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Posts Tagged ‘jonathan strahan

Holding On For Tomorrow

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A decade ago, I started reading The Space Opera Renaissance as a short story project. I haven’t finished it yet so apologies if you’ve been waiting for that. However, from time to time I have read a story and sometimes even a book.

I’ve just read Tomorrow’s Parties: Life in the Anthropocene, edited by Jonathan Strahan, and wanted to leave a few thoughts here:

‘Drone Pirates Of Silicon Valley’ by Meg EllisonA Cory Doctorow YA story. Nuff said :(11
‘Down & Out In Exile Park’ by Tade ThompsonThe characters and set dressing were enjoyable but Thompson was in search of a plot and a purpose.32
‘Once Upon A Future In The West’ by Daryl GregoryArchtetypes of the old West updated for the 21st Century in a snappy, clever story that stays just on the right side of contrivance.
‘Crisis Actors’ by Greg EganA reverse ferret of a story that tries to be clever and doesn’t really land either the psychology of denialism or its twist.
‘When The Tide Rises’ by Sarah GaileyA nicely observed story about the paralysing crush of corporate capitalism but really could have been set in any context.
‘I Give You The Moon’ by Justina RobsonThe first story to really nail the brief and happily it is a lovely piece of writing too. Maybe hopepunk is okay!
‘Do You Hear The Fungi Sing?’ by Chen Qiufan (translated by Emily Jin)What if Air by Geoff Ryman but magic mushrooms? There was lots to admire here but didn’t quite click for me.
‘Legion’ by Malka OlderCommunity theatre two-hander where the author’s thumb jabs the scales harder and harder. Nothing to do with the brief.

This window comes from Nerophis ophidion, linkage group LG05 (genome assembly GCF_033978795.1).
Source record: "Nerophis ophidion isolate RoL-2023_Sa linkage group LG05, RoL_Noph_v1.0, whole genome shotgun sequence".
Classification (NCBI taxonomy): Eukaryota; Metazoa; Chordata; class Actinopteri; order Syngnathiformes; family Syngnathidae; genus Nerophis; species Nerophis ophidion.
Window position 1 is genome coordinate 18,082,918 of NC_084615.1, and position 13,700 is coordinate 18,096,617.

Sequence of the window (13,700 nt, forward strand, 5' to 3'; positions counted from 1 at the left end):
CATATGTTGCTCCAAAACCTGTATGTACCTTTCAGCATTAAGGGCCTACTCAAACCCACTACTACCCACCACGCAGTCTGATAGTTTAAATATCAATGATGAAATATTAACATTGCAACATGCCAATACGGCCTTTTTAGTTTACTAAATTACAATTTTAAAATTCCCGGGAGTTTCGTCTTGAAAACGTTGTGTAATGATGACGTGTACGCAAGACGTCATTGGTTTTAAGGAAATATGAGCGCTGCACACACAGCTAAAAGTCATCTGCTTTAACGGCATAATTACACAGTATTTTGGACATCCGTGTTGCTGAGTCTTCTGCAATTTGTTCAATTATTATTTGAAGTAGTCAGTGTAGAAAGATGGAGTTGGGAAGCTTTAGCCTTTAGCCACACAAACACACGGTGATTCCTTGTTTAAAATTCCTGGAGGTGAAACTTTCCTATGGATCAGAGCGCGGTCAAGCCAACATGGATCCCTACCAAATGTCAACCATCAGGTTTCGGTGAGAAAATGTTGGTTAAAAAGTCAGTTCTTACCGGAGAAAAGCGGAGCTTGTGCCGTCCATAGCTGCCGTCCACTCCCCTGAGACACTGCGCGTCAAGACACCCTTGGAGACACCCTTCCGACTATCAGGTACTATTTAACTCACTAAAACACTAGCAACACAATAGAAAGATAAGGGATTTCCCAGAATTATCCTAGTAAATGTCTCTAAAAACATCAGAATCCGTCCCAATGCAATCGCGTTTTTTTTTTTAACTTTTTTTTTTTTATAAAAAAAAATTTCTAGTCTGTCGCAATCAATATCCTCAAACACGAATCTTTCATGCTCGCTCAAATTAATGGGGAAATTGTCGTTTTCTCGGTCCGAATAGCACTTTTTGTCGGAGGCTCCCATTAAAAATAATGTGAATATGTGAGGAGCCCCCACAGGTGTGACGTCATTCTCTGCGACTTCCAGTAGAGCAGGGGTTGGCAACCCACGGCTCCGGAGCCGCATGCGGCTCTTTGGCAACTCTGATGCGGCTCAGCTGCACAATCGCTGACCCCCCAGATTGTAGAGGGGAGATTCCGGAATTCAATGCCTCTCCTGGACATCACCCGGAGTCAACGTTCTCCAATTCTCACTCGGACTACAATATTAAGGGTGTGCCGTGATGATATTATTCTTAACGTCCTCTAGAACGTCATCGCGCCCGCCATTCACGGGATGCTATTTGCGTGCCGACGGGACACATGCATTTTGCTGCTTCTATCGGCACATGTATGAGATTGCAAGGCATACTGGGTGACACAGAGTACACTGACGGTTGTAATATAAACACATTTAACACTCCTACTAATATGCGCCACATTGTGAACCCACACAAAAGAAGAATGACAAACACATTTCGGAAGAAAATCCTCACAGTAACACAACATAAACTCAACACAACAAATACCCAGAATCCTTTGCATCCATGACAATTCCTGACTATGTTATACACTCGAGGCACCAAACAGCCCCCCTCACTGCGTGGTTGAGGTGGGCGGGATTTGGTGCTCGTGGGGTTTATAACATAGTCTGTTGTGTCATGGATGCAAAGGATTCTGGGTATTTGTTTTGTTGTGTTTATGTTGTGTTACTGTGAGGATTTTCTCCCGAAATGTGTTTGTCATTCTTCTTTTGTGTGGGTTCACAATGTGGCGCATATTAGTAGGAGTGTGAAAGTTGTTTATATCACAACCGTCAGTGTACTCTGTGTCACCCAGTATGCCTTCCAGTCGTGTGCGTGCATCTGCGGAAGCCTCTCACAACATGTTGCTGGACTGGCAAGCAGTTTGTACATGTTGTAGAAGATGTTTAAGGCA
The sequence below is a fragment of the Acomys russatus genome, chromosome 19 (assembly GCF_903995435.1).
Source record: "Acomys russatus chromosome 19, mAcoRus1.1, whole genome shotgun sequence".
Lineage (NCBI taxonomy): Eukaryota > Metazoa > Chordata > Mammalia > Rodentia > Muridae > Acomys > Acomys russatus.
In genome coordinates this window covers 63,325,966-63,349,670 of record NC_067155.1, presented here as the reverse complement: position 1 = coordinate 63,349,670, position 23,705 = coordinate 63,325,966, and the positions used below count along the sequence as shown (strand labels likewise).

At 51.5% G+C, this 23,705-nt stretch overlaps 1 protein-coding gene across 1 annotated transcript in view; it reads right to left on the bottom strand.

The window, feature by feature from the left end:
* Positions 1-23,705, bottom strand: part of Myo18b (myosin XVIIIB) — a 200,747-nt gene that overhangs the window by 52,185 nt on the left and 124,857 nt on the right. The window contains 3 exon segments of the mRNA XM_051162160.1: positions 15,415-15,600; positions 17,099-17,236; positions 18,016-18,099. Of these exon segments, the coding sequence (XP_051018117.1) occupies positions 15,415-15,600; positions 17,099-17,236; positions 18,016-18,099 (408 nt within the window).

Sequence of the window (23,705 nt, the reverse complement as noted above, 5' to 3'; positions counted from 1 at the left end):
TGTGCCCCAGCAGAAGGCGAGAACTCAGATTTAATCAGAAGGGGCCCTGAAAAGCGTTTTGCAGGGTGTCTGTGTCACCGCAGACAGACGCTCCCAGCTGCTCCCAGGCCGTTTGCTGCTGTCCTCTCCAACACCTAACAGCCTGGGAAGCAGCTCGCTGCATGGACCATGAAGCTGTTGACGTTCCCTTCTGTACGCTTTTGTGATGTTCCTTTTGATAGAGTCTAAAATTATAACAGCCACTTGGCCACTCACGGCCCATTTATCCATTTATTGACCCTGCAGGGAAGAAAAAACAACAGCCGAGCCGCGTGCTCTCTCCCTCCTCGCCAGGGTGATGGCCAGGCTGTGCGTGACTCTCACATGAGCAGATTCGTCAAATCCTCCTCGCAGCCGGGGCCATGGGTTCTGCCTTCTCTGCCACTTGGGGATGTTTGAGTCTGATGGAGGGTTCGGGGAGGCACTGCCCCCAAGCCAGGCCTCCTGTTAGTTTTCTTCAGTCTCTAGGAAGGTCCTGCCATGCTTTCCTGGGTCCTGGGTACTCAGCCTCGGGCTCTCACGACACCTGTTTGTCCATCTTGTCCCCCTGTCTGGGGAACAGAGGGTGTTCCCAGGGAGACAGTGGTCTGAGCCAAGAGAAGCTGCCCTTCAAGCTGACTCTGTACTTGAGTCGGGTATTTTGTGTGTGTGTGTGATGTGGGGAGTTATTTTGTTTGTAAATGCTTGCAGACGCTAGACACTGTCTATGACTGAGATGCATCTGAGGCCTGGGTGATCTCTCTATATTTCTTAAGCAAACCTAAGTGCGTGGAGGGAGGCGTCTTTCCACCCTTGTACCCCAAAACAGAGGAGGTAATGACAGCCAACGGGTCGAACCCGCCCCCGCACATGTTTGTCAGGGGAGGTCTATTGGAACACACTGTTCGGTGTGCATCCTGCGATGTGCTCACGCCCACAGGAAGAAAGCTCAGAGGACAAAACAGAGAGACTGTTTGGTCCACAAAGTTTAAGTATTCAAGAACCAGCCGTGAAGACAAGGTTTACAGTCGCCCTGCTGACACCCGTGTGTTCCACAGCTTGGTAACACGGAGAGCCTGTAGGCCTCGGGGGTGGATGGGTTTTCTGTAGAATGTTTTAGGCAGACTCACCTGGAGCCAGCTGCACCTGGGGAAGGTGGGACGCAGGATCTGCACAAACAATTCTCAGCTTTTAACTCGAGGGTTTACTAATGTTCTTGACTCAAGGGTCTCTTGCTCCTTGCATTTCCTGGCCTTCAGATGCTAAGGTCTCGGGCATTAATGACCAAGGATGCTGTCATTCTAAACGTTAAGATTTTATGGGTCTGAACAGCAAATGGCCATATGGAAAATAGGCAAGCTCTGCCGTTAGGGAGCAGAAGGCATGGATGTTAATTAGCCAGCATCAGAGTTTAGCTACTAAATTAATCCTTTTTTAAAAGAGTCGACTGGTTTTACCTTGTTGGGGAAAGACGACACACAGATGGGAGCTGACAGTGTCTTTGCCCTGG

‘The Ferryman’ by Saad Z HossainA good companion piece to Robson’s story. Would have been 20% better without the single footnote.42
‘After The Storm’ by James BradleyMid-21st Century slide of life that is simultaneously powerful and a bit dull.35

So a better an average original anthology in terms of quality, I would say, with Gregory and Robson probably my favourite. But it is really notable how few writers really engaged with the brief. These are interestingly imagined near future but not “glimpses of what life might be like… as we live with climate change” as set out in Strahan’s introduction and as framed by Bradley’s opening interview with Kim Stanley Robinson. That interview quotes the aphorism that “it is easier to imagine the end of the world than the end of capitalism”; what this book suggests is that it is easier to imagine the implications of capitalism than the implications of climate and too much science fiction is caught on the twin prongs of apocalpyse and dystopia.

Written by Martin

8 September 2022 at 12:13

Posted in books, sf

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Third Wave Fantasy

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My review of Swords & Dark Magic, edited by Jonathan Strahan and Lou Anders, is up now at SF Site:

So Swords & Dark Magic is an excellent showcase for both its contributors and the subgenre itself. If epic fantasy is generally considered to be most comfortable with a word count measured in the millions, sword and sorcery proves to be the perfect genre for the short story. Like their protagonists, the authors follow the adventurers’ code: get in and get out. The result is an anthology with a remarkably high hit rate. In fact, this is probably the single best original fantasy anthology I’ve read. More please.

It turned out to be a cracker but I initially requested a copy of Swords & Dark Magic because of an increasing interest in commercial fantasy, its substance and its taxonomy. This was also the subject of two earlier posts:

Edit: I gave Gene Wolfe’s contribution, ‘Bloodsport’, short shrift in my review since I don’t think it really fits with the anthology. However, I did discuss it in detail here.

Written by Martin

16 August 2010 at 16:08